Thanks to Yamauchi-san for the images.

Paddle project

September 22, 2006

I’m going to make a Greenland storm paddle as my back up paddle. I’m hoping that stating that here will force me to do it (I’m nervous as my craftsmanship is generally not great).

Here is the dimensioned drawing based on my body measurements plus a little. I’ve added a little because my kayak is quite wide with a high foredeck. So for example rather than the paddle being my height 163cm to correspond to my height it will be 170cm.


I am going to use Japanese cedar which I hear is excellent quality, and easy to find. I am hoping it will be easy to get a good knot free 2’x4′ to make this from. 24 hours of labour to make it they say. At 2 hours a day that’s a months’ work. Watch this space.

Catastrophic failure of a button hole paddle

September 22, 2006

The saga continues (see the two affected trip reports here and here).

I took my broken paddle back to mont-bell in Sendai on Monday with the bamboo still splinted against it so they could see the issue. The manager was called straight away and they were very apologetic, I left my wife to talk to him in Japanese while I went off to find the paddle I wanted as a replacement and other bits of shopping (bungee cord to make a paddle leash and a book called “55 sea kayak routes in Japan” which I will post about next week).

When I got back my wife and the manager were finishing up their discussion but, rather than me being presented with the money back or a new paddle, I was being told that they were sending the paddle to the factory for testing. Within a week they would decide what to do viz a viz refund or exchange. (I wasn’t happy about this – I wanted an immediate refund but this is Japan and this is typical in my experience; consumers have little right of reply compared to ‘the West’). So no paddling for at least a week!

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Typhoon waves

September 20, 2006

Typhoon number 13 passed by on the Japan sea side (I live on the Pacific Ocean side). It brought with it hot and humid air and really big waves. Here is a map of the sea with the typhoon hanging over it. The red is +4.5m high waves.


Broken paddle!

September 19, 2006

Saturday 16th september 2006

I set out as planed from a wee fishing port whose name I don’t know.


On the way out of the harbour, paddling past the lines of fishermen, the last guy, right at the edge of the harbour shouts me over. It seems he has lost his fishing rod, a boat came past, snagged his line and hauled his whole rod and line out into the water. He asks me to go and get it. I paddle out and spot the float on the other side of the harbour.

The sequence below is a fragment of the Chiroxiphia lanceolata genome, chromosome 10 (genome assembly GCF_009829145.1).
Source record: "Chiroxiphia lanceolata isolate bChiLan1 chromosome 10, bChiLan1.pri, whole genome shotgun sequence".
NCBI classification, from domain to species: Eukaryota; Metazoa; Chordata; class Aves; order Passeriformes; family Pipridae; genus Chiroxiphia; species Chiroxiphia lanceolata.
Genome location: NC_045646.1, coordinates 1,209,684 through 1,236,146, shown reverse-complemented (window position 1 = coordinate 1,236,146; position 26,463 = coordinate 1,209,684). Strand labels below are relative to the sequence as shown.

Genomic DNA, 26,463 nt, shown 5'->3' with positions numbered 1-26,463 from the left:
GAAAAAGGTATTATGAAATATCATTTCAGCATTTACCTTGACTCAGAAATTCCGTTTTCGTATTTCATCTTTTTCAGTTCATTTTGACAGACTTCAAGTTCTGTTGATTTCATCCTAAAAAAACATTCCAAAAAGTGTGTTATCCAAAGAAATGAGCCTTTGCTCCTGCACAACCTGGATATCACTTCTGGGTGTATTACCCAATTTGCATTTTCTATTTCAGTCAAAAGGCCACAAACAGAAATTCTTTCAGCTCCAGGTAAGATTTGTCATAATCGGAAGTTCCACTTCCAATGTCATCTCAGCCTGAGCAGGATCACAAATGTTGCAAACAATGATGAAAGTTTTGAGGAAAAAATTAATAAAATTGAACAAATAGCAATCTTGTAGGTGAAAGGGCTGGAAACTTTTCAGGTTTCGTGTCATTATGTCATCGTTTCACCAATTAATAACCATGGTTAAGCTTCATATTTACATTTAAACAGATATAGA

I’m not delighted to be hanging around at the edge of this harbour what with the fishing boats coming and going. I haul up the line but the rod isn’t attached, the line has broken off. On the other end however is a small fish so I get the dubious pleasure of watching it die on my sprayskirt as I paddle back to the old fisherman. Read the rest of this entry »

Tomorrows plan

September 15, 2006

I have the go ahead for some paddling tomorrow. My plan is to go to an area just south of Onagawa on the Oshika Penninsula, near the big nuclear power plant (fingers crossed with that). I scouted that area out and think it offers a good variety of conditions. If conditions permit I’ll cross out and do some island hopping.


The weather forecast is cloudy with the chance fo rain, temperature about 20 degrees C and water about the same.

There is a storm south of us, near Tokyo, which is blowing up some big waves but by the time they get to Onagawa they will be in 1.5-2m range.


The wind 4m/s is coming from roughly the same direction. If the waves prove too big, though I doubt it, in my new ‘intermediate’ level, I think there will be sufficient areas of protection around here that I can still fool around on the water.

The tide is pretty slack, half moon, out at 05.15 in at 17.43.

Will take my full wet suit in-case there is a chance to practice in the surf. Hope my damaged paddle holds out (as usual will take cable ties and gaffa tape emergency repair kit!)

Traditional shoes

September 13, 2006

I bought these wet suit shoes ‘cos they are cool


I had the choice of the boring ones


but chose cool.